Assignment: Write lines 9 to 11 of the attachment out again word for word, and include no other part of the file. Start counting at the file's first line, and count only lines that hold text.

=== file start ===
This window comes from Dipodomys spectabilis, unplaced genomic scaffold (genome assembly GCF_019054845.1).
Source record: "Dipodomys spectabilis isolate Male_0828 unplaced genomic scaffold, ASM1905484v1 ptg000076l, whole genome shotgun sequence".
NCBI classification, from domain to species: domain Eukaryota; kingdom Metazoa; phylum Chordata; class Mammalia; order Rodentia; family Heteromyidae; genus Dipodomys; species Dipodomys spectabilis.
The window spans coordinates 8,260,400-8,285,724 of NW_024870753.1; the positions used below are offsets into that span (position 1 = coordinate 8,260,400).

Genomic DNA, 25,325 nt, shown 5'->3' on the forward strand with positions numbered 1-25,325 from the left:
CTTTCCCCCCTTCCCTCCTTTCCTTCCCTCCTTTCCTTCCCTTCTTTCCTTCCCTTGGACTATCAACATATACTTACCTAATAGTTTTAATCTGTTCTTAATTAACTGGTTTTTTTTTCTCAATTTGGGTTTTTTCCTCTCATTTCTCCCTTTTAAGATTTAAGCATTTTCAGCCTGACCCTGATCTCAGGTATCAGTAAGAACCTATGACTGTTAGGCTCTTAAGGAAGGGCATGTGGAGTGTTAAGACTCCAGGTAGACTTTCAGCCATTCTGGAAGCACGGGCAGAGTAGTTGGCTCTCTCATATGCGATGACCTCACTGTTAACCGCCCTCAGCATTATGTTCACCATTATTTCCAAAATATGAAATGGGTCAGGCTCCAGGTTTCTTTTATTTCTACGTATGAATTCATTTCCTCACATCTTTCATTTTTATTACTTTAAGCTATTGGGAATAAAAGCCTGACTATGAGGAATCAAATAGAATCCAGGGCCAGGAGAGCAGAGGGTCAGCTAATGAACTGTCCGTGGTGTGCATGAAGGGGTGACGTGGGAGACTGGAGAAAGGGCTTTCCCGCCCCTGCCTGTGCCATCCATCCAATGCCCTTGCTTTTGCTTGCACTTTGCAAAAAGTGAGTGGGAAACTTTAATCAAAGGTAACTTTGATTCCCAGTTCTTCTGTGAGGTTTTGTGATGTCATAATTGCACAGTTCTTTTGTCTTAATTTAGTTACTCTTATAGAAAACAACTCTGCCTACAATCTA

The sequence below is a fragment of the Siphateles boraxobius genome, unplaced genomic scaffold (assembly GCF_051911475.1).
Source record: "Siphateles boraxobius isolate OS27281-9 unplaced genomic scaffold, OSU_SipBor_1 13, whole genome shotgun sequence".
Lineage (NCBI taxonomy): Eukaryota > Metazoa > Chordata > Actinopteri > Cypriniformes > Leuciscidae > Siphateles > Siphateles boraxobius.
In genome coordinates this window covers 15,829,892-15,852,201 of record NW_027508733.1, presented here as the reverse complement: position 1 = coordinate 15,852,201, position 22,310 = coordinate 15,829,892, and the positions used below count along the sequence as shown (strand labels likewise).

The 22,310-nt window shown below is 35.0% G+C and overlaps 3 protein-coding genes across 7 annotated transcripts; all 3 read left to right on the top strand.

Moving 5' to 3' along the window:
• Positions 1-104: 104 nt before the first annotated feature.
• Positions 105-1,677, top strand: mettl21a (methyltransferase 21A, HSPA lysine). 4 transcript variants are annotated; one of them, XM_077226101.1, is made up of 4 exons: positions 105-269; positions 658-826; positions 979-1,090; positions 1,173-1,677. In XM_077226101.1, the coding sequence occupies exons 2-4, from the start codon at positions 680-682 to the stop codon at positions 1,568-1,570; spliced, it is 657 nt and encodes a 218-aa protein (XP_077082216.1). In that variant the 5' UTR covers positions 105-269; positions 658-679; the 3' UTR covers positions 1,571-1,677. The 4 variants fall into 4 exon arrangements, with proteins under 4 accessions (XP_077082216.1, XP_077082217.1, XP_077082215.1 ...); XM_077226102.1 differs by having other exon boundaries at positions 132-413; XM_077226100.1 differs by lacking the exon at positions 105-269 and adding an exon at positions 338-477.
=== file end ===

Lineage (NCBI taxonomy): Eukaryota > Metazoa > Chordata > Actinopteri > Cypriniformes > Leuciscidae > Siphateles > Siphateles boraxobius.
In genome coordinates this window covers 15,829,892-15,852,201 of record NW_027508733.1, presented here as the reverse complement: position 1 = coordinate 15,852,201, position 22,310 = coordinate 15,829,892, and the positions used below count along the sequence as shown (strand labels likewise).

The 22,310-nt window shown below is 35.0% G+C and overlaps 3 protein-coding genes across 7 annotated transcripts; all 3 read left to right on the top strand.